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Would You Date A Man With "Potential?"


In today's society, it's not uncommon to see women thriving in the workforce. So much so, they're often the breadwinners at home. The dynamic of a "traditional" relationship where the man brings home the bacon has changed, especially with millennials. Nowadays, it can sort of be a challenge for some women to feel comfortable with dating a man who makes less money than she does. Does it mean he's not worthy or not a great guy?

Take a look at this Strawberry Letter where one financially successful young lady is on the fence about dating a man who lives "check to check": 

Dear Steve and Shirley,

I want your honest opinions. I'm young and I have a great job, my own place and I'm happily single for now. Here's my issue, I don't think a strong independent woman should stand by a broke man or wait for him to reach his full potential. People always say I should not overlook a man that falls short financially, but I prefer to remain strong because I am not afraid of being alone. So many women go through the emotional struggles of being with a man just to say they have a man. So is it selfish for me to live my own life and continue to pray for the man that God will send to me? I understand that men are natural hunters, so once they see what they want they will keep pressing for it. How do I know that a man's intentions are genuine and he's not looking for that come up? What if he's a really great guy, but he's living check to check? I have been in these types of relationships before and they each ended up as a waste of time and energy. Don't get me wrong, I've been broke before so I'm not downing anyone now that I'm doing much better and I'm able to take care of myself. If it's bad that I don't settle for half a man just to say I have a man. Seems like more men are looking for someone to take care of them now. I'm not bashing all men, but what's really going on nowadays?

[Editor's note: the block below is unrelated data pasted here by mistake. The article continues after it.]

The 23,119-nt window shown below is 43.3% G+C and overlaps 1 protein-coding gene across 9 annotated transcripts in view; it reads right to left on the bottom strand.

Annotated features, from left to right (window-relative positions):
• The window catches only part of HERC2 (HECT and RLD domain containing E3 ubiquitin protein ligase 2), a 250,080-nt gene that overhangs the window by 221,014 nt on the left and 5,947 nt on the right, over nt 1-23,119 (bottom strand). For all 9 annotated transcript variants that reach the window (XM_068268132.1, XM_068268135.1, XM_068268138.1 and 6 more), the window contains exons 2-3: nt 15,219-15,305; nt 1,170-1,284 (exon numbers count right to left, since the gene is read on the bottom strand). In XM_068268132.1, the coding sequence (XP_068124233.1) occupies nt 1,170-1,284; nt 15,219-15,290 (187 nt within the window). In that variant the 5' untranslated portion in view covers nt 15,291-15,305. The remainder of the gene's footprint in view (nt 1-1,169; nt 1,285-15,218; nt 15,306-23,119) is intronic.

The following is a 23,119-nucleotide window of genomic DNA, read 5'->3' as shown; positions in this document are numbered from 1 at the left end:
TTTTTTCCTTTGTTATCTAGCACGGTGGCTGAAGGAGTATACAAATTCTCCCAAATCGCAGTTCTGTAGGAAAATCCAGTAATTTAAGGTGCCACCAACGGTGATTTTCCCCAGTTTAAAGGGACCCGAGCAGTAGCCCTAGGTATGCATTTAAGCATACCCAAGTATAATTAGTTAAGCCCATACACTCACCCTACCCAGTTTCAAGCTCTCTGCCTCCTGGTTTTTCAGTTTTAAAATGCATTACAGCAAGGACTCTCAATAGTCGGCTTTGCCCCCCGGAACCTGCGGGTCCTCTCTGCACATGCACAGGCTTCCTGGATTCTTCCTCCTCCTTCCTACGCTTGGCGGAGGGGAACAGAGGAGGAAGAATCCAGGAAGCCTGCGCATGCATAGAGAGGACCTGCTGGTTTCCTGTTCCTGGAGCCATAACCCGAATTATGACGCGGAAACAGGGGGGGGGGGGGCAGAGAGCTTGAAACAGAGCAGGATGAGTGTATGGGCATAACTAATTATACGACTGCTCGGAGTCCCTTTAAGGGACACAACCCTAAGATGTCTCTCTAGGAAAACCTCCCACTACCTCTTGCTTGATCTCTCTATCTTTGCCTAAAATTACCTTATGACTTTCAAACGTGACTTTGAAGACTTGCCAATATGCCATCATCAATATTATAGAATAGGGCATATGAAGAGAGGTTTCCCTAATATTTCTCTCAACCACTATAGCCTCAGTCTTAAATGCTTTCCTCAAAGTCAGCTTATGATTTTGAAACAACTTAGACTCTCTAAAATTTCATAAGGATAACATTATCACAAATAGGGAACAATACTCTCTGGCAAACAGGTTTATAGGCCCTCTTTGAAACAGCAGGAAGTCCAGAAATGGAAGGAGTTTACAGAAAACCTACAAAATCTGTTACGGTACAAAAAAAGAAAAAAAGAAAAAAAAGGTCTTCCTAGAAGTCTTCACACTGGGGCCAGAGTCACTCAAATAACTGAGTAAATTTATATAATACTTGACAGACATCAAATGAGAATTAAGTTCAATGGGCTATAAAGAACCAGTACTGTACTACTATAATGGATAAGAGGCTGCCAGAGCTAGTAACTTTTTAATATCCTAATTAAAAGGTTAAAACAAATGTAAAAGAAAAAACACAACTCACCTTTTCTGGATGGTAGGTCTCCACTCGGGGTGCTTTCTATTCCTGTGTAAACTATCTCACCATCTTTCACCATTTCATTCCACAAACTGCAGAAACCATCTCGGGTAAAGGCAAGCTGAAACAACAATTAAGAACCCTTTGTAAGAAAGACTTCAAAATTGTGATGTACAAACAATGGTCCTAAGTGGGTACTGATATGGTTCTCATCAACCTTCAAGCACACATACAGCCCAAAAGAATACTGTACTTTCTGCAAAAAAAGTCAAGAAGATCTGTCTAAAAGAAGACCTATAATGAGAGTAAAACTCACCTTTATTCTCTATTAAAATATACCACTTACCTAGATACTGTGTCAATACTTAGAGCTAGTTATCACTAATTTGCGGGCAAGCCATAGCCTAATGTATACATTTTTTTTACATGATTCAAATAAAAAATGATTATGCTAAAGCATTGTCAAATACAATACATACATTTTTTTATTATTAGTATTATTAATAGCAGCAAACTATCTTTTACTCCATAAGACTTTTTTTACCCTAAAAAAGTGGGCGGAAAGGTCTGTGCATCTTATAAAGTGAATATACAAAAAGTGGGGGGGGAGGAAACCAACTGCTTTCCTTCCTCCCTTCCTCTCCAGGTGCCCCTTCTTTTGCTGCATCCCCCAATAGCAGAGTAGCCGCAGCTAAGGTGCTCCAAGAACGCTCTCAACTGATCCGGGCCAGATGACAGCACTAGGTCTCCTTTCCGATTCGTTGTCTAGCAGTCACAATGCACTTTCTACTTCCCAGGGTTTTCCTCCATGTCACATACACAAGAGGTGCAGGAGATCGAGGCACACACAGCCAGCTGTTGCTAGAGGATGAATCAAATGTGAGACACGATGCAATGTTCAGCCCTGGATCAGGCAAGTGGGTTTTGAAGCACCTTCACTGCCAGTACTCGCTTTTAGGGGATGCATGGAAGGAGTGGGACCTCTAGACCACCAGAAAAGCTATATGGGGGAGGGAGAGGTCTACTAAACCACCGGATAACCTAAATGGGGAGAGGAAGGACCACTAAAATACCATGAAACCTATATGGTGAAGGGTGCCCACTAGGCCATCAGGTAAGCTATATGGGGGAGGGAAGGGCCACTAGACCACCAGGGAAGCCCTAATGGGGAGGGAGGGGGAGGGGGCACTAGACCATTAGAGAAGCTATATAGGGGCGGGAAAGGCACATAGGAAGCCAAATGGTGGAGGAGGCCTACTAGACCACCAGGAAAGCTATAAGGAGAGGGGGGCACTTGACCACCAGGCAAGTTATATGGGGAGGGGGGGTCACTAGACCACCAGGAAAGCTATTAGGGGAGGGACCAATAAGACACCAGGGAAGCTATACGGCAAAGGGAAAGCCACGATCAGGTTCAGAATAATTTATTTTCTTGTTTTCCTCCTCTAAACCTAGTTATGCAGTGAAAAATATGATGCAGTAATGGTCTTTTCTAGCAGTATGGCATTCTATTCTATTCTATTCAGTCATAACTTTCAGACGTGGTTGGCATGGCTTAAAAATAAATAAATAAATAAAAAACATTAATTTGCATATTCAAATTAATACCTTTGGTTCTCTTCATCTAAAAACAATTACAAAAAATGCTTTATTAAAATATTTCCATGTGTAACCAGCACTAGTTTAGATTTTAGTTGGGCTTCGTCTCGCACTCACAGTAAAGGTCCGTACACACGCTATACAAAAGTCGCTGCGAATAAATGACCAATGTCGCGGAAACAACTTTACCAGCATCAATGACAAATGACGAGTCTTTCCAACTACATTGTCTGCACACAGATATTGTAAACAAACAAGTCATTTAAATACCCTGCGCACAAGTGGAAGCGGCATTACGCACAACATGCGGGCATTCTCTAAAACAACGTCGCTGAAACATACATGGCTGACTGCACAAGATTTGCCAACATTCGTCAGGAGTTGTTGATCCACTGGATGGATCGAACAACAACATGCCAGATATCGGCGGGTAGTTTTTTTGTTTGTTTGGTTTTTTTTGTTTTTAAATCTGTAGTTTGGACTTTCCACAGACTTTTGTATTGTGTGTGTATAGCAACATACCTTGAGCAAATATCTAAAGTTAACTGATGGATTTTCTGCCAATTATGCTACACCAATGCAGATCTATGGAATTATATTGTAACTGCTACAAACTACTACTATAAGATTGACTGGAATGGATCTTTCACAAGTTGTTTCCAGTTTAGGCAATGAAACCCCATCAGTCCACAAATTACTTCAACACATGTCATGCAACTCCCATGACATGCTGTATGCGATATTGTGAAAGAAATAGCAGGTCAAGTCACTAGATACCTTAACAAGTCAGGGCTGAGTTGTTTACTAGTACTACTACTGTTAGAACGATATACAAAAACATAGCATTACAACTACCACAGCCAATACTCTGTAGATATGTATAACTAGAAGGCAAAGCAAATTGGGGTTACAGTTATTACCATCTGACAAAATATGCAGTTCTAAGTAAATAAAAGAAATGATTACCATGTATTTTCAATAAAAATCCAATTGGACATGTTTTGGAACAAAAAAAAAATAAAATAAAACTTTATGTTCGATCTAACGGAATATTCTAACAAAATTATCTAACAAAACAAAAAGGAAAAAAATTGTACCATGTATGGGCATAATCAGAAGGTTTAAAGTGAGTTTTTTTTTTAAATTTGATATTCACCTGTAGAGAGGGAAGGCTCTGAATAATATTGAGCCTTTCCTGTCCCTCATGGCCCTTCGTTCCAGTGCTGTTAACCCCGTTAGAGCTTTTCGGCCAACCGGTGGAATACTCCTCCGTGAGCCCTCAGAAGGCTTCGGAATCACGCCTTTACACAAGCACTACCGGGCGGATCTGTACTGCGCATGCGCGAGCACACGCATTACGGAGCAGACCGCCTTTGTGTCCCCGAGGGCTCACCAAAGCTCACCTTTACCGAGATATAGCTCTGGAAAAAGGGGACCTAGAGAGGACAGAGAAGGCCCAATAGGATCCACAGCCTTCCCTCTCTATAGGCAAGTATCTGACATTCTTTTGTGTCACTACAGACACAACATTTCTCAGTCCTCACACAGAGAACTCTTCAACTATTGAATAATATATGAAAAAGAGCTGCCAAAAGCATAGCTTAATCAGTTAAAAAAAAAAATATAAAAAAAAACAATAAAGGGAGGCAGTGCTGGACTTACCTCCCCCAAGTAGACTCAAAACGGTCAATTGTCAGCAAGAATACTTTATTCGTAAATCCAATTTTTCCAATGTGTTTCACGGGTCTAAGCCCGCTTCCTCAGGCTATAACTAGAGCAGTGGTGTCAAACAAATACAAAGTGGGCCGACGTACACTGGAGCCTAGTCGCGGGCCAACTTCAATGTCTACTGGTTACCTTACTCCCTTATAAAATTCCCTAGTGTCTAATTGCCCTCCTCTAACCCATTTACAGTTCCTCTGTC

Is she buggin'? No one wants to be taken advantage of or placed in position where it could happen. On the other hand, it can be "hard out here for a pimp" (figuratively speaking) and it takes time to build capital.

Take a listen to see what Shirley and Steve have to say:

What do you think? Is "potential" enough?

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